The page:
The first time I came to Pakistan, I came without a plan. I just let destiny decide in terms of modelling work. After spending a few months, Pakistan has given me a homely vibe. I had fleeting thoughts about settling in Pakistan.
What does your daily routine as a model look like?
Everyday is different in my life. It all depends where I am in the world. My day usually starts with a run and a long shower. It wakes me up and I do most of my planning and check my to-do list while I stand in the shower. I am scrolling through my emails and messages and replying to booking while drying my hair and by the time I have had my press coffee or fresh smoothie, I have half of my day planned and I am ready to go. Show days can be both stressful and rewarding at the same time. I try to plan on show days more as this is where I get a lot of exposure and bookings.
On my days off, I try to switch off my work mode which I think is really important - just pause, breath and think about your surroundings…self-reflection and ‘me’ time is necessary when you are living a life when half your time is spent on travelling.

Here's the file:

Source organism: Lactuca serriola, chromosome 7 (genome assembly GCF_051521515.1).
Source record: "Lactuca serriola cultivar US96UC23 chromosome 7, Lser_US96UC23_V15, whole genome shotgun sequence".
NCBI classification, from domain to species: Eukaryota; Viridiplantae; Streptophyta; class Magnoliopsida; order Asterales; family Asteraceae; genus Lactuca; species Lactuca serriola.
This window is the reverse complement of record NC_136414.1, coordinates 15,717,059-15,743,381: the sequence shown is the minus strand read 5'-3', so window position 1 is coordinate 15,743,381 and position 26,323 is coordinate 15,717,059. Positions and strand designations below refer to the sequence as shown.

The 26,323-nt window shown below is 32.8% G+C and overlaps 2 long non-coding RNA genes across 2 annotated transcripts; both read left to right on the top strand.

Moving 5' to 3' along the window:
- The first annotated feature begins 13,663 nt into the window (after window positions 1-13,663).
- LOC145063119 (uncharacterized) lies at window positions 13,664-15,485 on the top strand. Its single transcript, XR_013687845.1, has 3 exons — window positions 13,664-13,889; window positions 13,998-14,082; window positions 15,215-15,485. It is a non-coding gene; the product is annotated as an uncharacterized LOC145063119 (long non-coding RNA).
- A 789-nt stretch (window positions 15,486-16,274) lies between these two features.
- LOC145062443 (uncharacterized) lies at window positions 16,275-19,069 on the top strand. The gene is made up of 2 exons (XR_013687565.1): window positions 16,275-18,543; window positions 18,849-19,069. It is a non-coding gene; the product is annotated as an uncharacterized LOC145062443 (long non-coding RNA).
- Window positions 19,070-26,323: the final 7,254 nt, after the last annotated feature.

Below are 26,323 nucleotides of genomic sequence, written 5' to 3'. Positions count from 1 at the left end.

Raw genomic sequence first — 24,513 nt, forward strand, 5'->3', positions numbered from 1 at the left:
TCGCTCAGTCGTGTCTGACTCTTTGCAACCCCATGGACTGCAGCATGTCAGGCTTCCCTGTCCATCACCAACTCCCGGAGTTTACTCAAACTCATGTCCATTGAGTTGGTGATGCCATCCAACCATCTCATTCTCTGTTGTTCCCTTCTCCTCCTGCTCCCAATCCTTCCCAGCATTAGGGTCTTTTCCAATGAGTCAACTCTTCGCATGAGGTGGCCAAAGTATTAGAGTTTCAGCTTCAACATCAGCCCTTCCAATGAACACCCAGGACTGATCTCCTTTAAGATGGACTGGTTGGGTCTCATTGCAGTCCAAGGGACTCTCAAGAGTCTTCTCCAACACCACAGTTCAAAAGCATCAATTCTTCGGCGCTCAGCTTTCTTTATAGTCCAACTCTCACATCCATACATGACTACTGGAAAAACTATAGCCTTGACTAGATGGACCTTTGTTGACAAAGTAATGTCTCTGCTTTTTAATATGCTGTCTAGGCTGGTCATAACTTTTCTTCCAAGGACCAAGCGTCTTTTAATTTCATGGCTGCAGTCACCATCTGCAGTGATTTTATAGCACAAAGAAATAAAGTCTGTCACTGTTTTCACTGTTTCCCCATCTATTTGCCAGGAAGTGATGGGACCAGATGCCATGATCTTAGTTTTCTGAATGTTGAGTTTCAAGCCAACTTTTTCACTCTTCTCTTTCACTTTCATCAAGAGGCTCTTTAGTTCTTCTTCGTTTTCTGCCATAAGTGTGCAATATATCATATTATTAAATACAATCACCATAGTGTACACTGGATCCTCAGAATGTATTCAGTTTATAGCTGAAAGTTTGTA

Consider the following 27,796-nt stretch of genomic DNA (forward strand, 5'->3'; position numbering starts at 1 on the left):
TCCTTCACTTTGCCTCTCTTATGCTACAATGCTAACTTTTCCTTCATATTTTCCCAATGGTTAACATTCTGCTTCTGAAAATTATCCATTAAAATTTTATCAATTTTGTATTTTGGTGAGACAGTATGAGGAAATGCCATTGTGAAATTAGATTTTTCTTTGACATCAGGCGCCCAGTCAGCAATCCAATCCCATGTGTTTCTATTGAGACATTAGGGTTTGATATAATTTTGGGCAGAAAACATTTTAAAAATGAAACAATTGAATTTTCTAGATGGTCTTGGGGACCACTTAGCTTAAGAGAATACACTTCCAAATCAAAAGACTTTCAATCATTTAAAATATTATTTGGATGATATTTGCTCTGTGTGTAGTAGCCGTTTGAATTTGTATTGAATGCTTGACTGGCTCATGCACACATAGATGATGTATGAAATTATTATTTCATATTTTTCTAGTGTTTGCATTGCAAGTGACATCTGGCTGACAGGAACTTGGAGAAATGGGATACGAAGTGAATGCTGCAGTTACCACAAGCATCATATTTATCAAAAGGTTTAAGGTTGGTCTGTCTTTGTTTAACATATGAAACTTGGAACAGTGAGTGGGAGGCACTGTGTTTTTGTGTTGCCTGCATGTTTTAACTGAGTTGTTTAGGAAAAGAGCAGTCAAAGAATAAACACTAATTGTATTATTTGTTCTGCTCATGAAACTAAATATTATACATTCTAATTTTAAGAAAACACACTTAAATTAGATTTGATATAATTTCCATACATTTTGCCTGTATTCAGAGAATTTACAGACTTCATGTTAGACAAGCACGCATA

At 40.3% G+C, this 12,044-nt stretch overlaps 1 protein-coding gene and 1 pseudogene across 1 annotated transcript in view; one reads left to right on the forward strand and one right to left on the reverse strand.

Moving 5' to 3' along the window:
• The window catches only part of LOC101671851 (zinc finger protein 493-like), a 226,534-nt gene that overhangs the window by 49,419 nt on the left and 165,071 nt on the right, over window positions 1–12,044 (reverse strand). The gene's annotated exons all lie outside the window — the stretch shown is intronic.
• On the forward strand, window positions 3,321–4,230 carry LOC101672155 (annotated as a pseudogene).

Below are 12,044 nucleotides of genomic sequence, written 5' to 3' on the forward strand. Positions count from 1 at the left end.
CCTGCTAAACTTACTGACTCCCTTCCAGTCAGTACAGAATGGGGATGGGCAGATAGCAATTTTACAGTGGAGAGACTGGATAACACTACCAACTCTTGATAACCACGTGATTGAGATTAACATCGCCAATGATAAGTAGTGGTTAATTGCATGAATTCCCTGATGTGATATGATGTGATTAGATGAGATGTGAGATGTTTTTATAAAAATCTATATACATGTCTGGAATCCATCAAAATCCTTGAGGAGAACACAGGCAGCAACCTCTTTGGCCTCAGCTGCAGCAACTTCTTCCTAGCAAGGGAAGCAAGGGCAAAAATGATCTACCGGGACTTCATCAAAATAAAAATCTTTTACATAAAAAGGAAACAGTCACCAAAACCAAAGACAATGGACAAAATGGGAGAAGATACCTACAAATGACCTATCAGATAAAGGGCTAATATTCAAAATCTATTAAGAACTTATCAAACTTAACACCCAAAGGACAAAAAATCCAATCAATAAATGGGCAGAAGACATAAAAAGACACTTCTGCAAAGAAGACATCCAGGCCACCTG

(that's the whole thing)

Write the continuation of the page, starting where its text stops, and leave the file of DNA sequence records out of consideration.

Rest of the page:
After my coffee time, I usually go for a swim and then hit the sauna room, spend time with my family and try not to think about work. I don’t get to see them a lot because of my routine but as you grow up you realise that your parents need you as much as you needed them when you were young. I take my dad or mom out and spend some quality time with family. And in the evening I usually see my girlfriends who I am comfortable with and who are usually not related to work or the fashion industry
INTERVIEW: SAFA ADNAN
PHOTOGRAPHY: SHAKEEL BIN AFZAL
- Tags: spanish